Gannon Goes Green Contest: Runner Up

I think that all students at Gannon University should get power strips. According to Energy Star, 8 percent of your energy usage is from electronics that are off.  Personally, I think that number is a big number for something to just be sitting there collecting dust. Consumer Energy Center calls these devices “Energy Vampires.” This problem can be fixed with a simple power strip with an on/off switch. This strip can turn off all electronics with one switch and can save almost 8 percent of your energy. The first step to make this happen is getting power strips for your place of residency. The next thing you have to do is plug things into the power strip like your TV, radio or stereo, video games, DVD player, computer, printer, etc.  By plugging all those devices into a power strip it makes it easy to turn everything off when not using it. For example, when you have class before you leave, turn the strip off; this turns everything off, thus saving energy. Why not save energy when you’re not using the electronics in your dorm? It just makes sense. Another example is when you go to sleep. Why waste energy when you’re sleeping? Just turn off the power strip. The power strip makes it easy to save energy.

Many people don’t really know what devices or “energy vampires” use power when off. The Lawrence Berkeley National Laboratory says basically anything with an external power supply, remote control, continuous display, or charge batteries will draw power continuously. This is practically everything we have these days. The Consumer Energy Center shows the wattage that some things use. Things like DVD players use on average 4.2 watts of energy. Video games on average use 1.7 watts. Lastly, on average a printer uses 5 watts of energy. These are some of many examples on the website showing how much energy you can be using when something is not used. If you add those three things together they use 10.8 watts. Lawrence Berkeley National Laboratory shows you how much money you are paying for this energy, and it is over $10 a year. This is only three devices that you might have, and you probably have many more, and they add up quickly. If Gannon students could use this power strip, they could save Gannon lots of money by lowering the energy Gannon uses. This also helps the production of energy to lessen emissions into the air.  Lawrence Berkeley National Laboratory says that this energy use is responsible for roughly 1 percent of the world’s CO2 emissions. That might seem low, but these devices are putting CO2 emissions into the air when we aren’t even using them. Personally I think that is ridiculous. So I encourage people to plug devices into a power strip to make it easy to turn everything off with one switch and start saving energy.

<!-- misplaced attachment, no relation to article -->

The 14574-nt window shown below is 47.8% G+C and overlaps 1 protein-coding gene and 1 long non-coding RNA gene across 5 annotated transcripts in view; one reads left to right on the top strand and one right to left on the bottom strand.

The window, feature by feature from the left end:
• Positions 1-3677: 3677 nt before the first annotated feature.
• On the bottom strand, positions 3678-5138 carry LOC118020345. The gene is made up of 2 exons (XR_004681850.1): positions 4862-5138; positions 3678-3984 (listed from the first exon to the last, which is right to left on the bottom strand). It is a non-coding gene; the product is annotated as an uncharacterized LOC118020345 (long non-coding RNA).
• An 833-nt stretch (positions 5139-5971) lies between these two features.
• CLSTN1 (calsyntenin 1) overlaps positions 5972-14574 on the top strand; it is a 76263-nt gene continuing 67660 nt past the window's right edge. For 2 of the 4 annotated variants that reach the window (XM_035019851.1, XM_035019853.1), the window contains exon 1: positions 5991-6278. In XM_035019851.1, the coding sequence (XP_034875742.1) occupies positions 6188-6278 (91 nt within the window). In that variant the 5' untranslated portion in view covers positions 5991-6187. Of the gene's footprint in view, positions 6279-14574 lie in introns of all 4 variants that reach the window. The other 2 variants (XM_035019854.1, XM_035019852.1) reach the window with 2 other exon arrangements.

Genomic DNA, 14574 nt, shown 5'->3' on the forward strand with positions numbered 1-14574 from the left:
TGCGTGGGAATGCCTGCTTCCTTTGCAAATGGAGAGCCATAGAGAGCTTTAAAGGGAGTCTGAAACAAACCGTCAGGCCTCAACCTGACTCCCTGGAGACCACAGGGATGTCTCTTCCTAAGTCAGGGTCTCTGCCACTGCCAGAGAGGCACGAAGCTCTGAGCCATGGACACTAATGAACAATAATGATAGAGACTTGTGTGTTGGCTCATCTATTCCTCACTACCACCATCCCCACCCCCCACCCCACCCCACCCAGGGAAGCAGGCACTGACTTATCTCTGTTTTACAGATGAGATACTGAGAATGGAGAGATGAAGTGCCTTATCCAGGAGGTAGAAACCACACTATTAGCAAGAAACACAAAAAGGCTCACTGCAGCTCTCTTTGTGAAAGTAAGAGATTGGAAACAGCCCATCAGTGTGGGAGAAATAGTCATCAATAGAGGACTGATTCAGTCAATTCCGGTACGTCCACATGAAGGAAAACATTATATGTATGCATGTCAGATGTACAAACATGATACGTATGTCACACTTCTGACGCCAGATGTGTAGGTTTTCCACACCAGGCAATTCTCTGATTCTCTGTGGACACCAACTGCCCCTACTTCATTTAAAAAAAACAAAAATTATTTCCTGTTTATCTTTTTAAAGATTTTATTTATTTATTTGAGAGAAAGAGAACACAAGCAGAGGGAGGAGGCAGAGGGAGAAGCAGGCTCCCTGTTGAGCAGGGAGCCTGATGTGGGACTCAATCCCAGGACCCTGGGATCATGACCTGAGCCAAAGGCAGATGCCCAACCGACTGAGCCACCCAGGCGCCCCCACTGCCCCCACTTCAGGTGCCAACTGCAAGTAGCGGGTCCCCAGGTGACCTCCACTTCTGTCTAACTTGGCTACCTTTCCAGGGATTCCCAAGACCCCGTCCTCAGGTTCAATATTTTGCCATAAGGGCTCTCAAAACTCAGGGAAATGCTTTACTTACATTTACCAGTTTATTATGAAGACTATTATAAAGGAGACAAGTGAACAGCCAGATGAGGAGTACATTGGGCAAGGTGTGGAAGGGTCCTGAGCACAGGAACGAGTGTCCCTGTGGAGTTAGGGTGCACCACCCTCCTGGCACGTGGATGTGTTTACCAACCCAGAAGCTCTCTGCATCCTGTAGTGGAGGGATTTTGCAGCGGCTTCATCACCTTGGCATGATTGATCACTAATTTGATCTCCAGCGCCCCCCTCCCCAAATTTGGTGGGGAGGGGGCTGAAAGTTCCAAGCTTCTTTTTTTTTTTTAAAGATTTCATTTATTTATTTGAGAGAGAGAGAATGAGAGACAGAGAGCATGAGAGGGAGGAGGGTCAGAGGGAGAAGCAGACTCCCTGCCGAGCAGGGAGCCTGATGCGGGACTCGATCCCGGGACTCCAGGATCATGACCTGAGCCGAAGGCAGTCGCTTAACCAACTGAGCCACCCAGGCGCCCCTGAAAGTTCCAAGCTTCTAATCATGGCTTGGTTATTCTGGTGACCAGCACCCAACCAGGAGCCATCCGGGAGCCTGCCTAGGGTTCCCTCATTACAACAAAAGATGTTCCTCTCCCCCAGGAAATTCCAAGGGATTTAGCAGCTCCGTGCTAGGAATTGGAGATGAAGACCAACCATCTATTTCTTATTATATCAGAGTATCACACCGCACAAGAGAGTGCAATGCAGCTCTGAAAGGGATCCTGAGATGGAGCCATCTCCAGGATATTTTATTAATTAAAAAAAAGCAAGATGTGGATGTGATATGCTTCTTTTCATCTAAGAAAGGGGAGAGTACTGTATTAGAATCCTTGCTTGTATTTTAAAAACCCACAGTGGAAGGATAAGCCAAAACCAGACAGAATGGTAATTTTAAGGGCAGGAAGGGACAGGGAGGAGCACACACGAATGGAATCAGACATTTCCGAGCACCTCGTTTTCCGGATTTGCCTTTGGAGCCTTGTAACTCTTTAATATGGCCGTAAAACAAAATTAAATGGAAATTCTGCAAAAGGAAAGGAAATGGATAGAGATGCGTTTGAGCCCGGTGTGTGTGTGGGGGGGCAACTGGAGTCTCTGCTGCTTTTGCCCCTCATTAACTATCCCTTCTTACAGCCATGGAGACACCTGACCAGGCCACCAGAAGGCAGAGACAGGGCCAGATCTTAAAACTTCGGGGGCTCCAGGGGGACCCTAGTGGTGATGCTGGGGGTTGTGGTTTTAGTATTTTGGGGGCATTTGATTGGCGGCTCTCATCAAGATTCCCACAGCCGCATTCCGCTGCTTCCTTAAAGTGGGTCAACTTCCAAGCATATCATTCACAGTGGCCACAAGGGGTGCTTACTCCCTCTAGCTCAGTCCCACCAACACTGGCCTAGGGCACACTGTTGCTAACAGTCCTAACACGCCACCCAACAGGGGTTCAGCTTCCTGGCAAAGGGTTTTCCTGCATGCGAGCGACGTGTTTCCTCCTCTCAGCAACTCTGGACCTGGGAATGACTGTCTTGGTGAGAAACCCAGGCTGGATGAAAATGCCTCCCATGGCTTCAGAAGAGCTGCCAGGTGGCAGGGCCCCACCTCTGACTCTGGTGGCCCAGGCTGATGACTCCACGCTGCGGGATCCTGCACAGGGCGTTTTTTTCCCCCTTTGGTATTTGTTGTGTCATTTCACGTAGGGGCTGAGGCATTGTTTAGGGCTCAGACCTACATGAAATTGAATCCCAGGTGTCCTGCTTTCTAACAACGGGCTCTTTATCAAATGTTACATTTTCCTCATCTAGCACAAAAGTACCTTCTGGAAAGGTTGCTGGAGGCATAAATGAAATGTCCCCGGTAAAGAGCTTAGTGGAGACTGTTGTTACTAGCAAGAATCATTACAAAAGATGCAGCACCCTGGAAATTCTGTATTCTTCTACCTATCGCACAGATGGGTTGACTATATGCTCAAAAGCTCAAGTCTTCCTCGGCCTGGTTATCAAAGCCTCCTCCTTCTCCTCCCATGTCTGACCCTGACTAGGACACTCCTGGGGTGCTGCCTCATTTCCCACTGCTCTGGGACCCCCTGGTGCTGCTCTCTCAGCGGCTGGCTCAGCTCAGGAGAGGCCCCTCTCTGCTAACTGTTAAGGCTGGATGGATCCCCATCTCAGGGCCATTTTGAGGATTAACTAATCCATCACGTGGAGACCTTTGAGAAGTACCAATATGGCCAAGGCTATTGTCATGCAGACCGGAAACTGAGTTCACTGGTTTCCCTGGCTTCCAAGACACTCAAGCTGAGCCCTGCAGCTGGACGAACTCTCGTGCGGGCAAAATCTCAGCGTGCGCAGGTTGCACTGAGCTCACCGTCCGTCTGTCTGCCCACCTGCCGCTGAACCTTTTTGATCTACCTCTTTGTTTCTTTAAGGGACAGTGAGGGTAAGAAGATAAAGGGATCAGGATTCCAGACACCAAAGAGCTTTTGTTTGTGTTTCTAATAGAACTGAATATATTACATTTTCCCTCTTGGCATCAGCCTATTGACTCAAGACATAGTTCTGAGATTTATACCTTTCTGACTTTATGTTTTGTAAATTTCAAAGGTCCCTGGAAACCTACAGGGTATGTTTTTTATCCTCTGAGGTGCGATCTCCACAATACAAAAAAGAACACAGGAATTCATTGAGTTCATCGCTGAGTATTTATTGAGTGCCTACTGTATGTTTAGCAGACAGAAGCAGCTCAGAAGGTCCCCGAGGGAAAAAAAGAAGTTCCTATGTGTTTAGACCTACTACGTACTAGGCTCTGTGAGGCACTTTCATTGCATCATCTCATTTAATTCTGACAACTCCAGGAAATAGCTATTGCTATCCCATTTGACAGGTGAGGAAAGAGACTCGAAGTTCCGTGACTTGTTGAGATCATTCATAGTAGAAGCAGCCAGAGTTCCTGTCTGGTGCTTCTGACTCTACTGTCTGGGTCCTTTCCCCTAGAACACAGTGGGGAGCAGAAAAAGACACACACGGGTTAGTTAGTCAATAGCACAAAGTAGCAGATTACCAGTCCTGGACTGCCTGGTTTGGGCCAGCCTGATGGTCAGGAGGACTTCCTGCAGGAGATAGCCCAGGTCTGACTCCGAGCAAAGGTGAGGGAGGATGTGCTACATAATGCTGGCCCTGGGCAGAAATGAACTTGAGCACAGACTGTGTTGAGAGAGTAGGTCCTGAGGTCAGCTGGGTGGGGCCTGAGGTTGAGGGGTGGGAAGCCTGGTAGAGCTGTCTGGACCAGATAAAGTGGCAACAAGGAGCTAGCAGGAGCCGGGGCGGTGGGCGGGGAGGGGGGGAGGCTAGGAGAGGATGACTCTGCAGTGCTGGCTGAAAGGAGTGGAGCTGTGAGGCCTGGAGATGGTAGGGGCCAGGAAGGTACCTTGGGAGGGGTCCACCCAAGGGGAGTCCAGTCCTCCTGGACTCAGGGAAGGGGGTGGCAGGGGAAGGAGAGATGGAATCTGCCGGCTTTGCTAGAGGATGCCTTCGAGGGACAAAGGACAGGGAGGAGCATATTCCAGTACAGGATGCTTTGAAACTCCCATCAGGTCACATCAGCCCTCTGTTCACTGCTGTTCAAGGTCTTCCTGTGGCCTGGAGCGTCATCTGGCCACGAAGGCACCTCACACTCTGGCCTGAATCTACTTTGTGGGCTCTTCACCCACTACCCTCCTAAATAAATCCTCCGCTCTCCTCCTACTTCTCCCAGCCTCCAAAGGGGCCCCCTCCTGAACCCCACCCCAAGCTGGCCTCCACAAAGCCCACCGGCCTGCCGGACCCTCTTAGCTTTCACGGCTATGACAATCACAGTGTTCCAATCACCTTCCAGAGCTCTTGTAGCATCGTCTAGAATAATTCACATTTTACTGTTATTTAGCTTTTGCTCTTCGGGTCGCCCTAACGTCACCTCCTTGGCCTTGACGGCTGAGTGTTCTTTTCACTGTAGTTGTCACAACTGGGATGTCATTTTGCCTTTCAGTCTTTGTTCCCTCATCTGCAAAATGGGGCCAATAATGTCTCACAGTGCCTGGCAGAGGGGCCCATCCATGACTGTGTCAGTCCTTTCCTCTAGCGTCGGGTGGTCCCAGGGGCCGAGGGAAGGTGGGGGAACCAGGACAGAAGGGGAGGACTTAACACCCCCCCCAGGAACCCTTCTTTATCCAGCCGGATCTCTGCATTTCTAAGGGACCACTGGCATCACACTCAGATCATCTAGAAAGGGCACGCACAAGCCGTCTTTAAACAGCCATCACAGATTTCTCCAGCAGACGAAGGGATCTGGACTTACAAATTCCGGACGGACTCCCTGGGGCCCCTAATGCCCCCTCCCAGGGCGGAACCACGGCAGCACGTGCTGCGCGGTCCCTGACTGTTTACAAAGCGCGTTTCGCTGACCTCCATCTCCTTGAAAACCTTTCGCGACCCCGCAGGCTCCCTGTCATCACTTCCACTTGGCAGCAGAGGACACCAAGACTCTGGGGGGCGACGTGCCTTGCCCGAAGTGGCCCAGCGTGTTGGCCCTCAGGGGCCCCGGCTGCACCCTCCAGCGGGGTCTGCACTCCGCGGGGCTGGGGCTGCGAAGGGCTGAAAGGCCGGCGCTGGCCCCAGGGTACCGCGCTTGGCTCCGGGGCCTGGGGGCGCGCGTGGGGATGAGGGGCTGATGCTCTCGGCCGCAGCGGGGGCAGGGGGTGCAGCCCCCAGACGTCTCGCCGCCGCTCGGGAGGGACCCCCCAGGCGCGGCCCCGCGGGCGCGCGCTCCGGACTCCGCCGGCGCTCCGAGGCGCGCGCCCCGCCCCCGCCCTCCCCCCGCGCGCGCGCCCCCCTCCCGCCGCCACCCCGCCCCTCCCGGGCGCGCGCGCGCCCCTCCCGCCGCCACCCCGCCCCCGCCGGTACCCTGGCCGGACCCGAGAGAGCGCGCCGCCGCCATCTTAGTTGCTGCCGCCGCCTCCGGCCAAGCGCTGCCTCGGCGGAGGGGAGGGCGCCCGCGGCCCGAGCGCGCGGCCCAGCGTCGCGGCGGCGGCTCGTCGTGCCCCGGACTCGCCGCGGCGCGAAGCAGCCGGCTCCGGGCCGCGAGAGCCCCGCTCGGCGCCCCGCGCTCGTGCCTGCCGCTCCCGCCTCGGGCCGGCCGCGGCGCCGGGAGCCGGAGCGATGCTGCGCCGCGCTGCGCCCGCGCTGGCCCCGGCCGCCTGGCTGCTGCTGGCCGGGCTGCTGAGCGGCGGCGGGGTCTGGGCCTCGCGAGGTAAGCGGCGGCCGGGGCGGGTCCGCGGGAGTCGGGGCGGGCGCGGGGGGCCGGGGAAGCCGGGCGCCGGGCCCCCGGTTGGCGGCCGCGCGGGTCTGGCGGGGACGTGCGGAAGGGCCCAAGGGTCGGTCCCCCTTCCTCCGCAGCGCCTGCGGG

BEN KIES

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